State cracks down on welfare cheats

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Police in Bergen have arrested a dozen parents of small children in recent weeks, charging them with swindling the state welfare system. Most have fraudulently claimed they were single parents, and thus collected extra child welfare payments.

Parents in Norway are given a generous lump-sum payment when they have a child, and then receive child welfare payments of about NOK 1,000 a month (called barnetrygd) every month until the child is 16, regardless of their household income. Single parents get double the amount, and can be eligible for extra aid as well, sometimes amounting to as much as NOK 15,000 a month (USD 2,500).

Newspaper Bergens Tidende (BT) reported this week that police and officials at state welfare agency NAV received so many tips of suspected fraud that they mounted an offensive called Operation Trygd. Plain-clothed police officers kept several apartments under surveillance, watching the comings and goings of their residents.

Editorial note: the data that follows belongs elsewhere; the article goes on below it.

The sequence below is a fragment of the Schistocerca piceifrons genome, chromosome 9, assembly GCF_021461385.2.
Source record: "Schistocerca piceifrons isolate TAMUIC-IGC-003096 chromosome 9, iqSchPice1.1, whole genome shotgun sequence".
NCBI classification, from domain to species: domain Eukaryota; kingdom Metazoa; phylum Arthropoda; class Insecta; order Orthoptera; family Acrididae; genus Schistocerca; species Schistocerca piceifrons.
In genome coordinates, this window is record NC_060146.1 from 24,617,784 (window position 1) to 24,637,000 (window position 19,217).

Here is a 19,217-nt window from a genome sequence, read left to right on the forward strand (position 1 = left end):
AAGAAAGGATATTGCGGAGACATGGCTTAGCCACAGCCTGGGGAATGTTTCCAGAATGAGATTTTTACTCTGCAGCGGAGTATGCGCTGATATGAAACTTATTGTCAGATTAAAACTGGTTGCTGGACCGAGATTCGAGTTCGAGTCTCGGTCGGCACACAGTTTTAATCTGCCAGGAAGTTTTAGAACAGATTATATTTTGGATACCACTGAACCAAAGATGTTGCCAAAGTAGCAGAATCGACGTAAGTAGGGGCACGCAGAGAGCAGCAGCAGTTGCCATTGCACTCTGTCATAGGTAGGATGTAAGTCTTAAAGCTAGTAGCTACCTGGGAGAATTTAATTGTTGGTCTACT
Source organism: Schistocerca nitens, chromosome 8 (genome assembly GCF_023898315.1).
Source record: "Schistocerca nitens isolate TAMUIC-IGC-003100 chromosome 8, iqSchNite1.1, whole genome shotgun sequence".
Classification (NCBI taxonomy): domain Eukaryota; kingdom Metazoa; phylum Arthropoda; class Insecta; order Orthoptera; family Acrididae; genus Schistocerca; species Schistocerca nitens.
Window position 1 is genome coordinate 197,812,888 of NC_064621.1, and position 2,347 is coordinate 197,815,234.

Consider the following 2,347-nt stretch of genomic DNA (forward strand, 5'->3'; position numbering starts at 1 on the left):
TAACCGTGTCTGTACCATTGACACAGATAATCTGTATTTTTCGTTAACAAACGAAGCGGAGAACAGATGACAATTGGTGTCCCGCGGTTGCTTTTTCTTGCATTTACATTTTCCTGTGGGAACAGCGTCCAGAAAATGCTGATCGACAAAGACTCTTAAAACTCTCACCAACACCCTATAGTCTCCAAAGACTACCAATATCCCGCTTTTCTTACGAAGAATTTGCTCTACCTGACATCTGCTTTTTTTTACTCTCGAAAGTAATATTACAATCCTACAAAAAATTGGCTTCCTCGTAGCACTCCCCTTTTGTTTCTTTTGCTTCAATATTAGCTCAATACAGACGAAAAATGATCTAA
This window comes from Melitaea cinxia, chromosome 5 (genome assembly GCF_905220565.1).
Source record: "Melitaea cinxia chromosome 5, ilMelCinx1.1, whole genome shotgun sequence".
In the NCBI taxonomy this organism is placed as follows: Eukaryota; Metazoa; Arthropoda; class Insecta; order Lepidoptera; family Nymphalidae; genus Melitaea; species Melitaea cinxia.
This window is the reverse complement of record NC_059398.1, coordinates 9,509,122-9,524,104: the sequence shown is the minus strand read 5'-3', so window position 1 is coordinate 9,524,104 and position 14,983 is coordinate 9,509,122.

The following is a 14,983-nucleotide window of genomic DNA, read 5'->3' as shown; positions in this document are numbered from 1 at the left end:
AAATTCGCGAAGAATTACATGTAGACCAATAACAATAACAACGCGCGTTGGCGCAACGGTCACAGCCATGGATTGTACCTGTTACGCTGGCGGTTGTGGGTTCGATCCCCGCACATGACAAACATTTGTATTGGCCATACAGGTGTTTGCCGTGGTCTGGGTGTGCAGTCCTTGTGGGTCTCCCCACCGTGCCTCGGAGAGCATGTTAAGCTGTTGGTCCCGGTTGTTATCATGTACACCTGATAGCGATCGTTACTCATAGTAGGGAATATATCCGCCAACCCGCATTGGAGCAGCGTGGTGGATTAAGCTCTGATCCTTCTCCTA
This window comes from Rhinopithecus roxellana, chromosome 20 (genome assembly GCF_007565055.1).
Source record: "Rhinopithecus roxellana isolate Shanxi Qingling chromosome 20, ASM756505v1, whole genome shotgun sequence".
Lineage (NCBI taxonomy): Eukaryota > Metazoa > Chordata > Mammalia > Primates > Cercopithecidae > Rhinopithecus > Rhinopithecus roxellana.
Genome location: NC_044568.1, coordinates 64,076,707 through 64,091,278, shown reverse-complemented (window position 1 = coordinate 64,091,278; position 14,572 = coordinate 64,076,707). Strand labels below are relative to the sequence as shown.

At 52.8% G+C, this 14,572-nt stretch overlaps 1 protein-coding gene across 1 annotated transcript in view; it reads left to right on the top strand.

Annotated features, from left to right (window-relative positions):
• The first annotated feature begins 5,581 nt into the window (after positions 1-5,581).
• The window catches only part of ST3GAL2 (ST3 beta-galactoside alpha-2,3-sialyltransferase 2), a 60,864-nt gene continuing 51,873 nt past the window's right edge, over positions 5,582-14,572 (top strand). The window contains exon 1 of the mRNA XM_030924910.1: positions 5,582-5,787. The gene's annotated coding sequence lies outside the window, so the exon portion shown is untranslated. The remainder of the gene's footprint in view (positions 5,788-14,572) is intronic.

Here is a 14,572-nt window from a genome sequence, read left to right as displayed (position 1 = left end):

In one case, reports BT, they rang the doorbell at 8am and arrested a 37-year-old woman and 40-year-old man living there with several small children. They also had search warrants, and could prove that the couple was living together even though the mother had told authorities she was caring for the children on her own. All told, they’re suspected of swindling the welfare system for NOK 928,000 over the past four years.

Operation Trygd has resulted in 10 other arrests, eight of them ethnic Norwegians and four of them immigrants. Cases of welfare fraud within the immigrant community have been widely reported, but in the Bergen crackdown, Norwegians made up the majority of the culprits.

“We have a good social welfare system in Norway that’s based on the honor system,” prosecutor Trine Dyngeland of the Hordaland Police District told BT. “Theft from the system of fellowship is serious.”

Police think the welfare fraud revealed through Operation Trygd can amount to nearly NOK 3 million.

Views and News staff